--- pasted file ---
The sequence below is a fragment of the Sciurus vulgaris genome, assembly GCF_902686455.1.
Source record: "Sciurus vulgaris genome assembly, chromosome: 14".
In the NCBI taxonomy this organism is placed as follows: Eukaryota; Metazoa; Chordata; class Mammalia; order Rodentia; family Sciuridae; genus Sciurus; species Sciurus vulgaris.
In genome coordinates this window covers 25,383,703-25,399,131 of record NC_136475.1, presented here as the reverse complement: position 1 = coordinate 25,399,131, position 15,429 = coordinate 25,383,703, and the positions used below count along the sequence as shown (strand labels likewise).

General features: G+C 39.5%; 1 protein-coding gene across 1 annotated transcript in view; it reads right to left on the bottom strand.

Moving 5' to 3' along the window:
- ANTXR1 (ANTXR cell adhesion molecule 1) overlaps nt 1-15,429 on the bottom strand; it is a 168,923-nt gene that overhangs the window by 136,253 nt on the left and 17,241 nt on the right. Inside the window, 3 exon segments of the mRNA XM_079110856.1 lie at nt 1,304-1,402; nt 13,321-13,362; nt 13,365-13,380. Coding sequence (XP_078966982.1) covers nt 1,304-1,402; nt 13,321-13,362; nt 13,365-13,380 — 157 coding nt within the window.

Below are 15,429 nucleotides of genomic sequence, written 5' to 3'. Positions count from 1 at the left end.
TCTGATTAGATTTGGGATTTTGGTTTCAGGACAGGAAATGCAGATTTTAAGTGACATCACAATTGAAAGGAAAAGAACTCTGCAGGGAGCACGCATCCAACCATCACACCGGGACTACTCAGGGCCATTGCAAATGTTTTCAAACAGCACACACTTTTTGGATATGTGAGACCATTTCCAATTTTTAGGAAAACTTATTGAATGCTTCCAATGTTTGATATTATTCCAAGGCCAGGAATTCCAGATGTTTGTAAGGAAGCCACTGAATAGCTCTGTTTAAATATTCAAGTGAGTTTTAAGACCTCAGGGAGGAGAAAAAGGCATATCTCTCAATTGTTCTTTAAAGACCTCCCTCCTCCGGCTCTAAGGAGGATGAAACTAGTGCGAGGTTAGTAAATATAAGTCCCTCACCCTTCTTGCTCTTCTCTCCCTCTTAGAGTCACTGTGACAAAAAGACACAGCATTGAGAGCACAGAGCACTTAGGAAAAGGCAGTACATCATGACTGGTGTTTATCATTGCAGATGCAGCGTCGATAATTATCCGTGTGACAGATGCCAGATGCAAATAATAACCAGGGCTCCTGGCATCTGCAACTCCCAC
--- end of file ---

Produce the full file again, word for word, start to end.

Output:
The sequence below is a fragment of the Sciurus vulgaris genome, assembly GCF_902686455.1.
Source record: "Sciurus vulgaris genome assembly, chromosome: 14".
In the NCBI taxonomy this organism is placed as follows: Eukaryota; Metazoa; Chordata; class Mammalia; order Rodentia; family Sciuridae; genus Sciurus; species Sciurus vulgaris.
In genome coordinates this window covers 25,383,703-25,399,131 of record NC_136475.1, presented here as the reverse complement: position 1 = coordinate 25,399,131, position 15,429 = coordinate 25,383,703, and the positions used below count along the sequence as shown (strand labels likewise).

General features: G+C 39.5%; 1 protein-coding gene across 1 annotated transcript in view; it reads right to left on the bottom strand.

Moving 5' to 3' along the window:
- ANTXR1 (ANTXR cell adhesion molecule 1) overlaps nt 1-15,429 on the bottom strand; it is a 168,923-nt gene that overhangs the window by 136,253 nt on the left and 17,241 nt on the right. Inside the window, 3 exon segments of the mRNA XM_079110856.1 lie at nt 1,304-1,402; nt 13,321-13,362; nt 13,365-13,380. Coding sequence (XP_078966982.1) covers nt 1,304-1,402; nt 13,321-13,362; nt 13,365-13,380 — 157 coding nt within the window.

Below are 15,429 nucleotides of genomic sequence, written 5' to 3'. Positions count from 1 at the left end.
TCTGATTAGATTTGGGATTTTGGTTTCAGGACAGGAAATGCAGATTTTAAGTGACATCACAATTGAAAGGAAAAGAACTCTGCAGGGAGCACGCATCCAACCATCACACCGGGACTACTCAGGGCCATTGCAAATGTTTTCAAACAGCACACACTTTTTGGATATGTGAGACCATTTCCAATTTTTAGGAAAACTTATTGAATGCTTCCAATGTTTGATATTATTCCAAGGCCAGGAATTCCAGATGTTTGTAAGGAAGCCACTGAATAGCTCTGTTTAAATATTCAAGTGAGTTTTAAGACCTCAGGGAGGAGAAAAAGGCATATCTCTCAATTGTTCTTTAAAGACCTCCCTCCTCCGGCTCTAAGGAGGATGAAACTAGTGCGAGGTTAGTAAATATAAGTCCCTCACCCTTCTTGCTCTTCTCTCCCTCTTAGAGTCACTGTGACAAAAAGACACAGCATTGAGAGCACAGAGCACTTAGGAAAAGGCAGTACATCATGACTGGTGTTTATCATTGCAGATGCAGCGTCGATAATTATCCGTGTGACAGATGCCAGATGCAAATAATAACCAGGGCTCCTGGCATCTGCAACTCCCAC